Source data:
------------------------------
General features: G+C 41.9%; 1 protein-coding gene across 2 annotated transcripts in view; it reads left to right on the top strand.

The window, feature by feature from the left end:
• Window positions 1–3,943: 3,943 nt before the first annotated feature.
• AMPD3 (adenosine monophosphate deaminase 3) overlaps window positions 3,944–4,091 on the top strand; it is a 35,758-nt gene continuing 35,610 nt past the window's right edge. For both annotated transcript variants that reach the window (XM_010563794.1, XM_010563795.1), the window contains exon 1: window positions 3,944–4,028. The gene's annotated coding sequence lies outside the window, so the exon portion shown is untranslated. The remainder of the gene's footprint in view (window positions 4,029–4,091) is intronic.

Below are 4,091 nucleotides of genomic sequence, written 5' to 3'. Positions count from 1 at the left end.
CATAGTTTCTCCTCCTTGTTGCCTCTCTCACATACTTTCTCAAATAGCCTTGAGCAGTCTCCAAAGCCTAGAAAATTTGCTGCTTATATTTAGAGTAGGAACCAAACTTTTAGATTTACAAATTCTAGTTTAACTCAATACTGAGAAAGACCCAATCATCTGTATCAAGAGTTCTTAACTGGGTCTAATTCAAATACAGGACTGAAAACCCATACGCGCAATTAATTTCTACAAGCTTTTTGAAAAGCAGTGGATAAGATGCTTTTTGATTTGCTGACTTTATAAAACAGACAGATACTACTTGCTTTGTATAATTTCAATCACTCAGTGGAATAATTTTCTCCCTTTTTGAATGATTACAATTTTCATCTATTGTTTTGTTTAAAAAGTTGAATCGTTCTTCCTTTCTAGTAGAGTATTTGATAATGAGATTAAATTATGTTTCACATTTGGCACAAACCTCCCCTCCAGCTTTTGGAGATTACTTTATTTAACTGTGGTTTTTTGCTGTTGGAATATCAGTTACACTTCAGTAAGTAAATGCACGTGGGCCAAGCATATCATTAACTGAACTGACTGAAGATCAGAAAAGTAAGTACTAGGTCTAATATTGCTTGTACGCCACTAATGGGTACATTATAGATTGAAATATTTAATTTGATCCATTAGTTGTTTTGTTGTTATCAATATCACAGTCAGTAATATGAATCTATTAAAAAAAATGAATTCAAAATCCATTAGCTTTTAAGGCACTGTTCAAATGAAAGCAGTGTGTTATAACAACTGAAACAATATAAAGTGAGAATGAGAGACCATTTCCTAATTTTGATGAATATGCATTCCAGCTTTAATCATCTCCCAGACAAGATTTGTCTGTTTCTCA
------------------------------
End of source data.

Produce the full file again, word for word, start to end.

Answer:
General features: G+C 41.9%; 1 protein-coding gene across 2 annotated transcripts in view; it reads left to right on the top strand.

The window, feature by feature from the left end:
• Window positions 1–3,943: 3,943 nt before the first annotated feature.
• AMPD3 (adenosine monophosphate deaminase 3) overlaps window positions 3,944–4,091 on the top strand; it is a 35,758-nt gene continuing 35,610 nt past the window's right edge. For both annotated transcript variants that reach the window (XM_010563794.1, XM_010563795.1), the window contains exon 1: window positions 3,944–4,028. The gene's annotated coding sequence lies outside the window, so the exon portion shown is untranslated. The remainder of the gene's footprint in view (window positions 4,029–4,091) is intronic.

Below are 4,091 nucleotides of genomic sequence, written 5' to 3'. Positions count from 1 at the left end.
CATAGTTTCTCCTCCTTGTTGCCTCTCTCACATACTTTCTCAAATAGCCTTGAGCAGTCTCCAAAGCCTAGAAAATTTGCTGCTTATATTTAGAGTAGGAACCAAACTTTTAGATTTACAAATTCTAGTTTAACTCAATACTGAGAAAGACCCAATCATCTGTATCAAGAGTTCTTAACTGGGTCTAATTCAAATACAGGACTGAAAACCCATACGCGCAATTAATTTCTACAAGCTTTTTGAAAAGCAGTGGATAAGATGCTTTTTGATTTGCTGACTTTATAAAACAGACAGATACTACTTGCTTTGTATAATTTCAATCACTCAGTGGAATAATTTTCTCCCTTTTTGAATGATTACAATTTTCATCTATTGTTTTGTTTAAAAAGTTGAATCGTTCTTCCTTTCTAGTAGAGTATTTGATAATGAGATTAAATTATGTTTCACATTTGGCACAAACCTCCCCTCCAGCTTTTGGAGATTACTTTATTTAACTGTGGTTTTTTGCTGTTGGAATATCAGTTACACTTCAGTAAGTAAATGCACGTGGGCCAAGCATATCATTAACTGAACTGACTGAAGATCAGAAAAGTAAGTACTAGGTCTAATATTGCTTGTACGCCACTAATGGGTACATTATAGATTGAAATATTTAATTTGATCCATTAGTTGTTTTGTTGTTATCAATATCACAGTCAGTAATATGAATCTATTAAAAAAAATGAATTCAAAATCCATTAGCTTTTAAGGCACTGTTCAAATGAAAGCAGTGTGTTATAACAACTGAAACAATATAAAGTGAGAATGAGAGACCATTTCCTAATTTTGATGAATATGCATTCCAGCTTTAATCATCTCCCAGACAAGATTTGTCTGTTTCTCA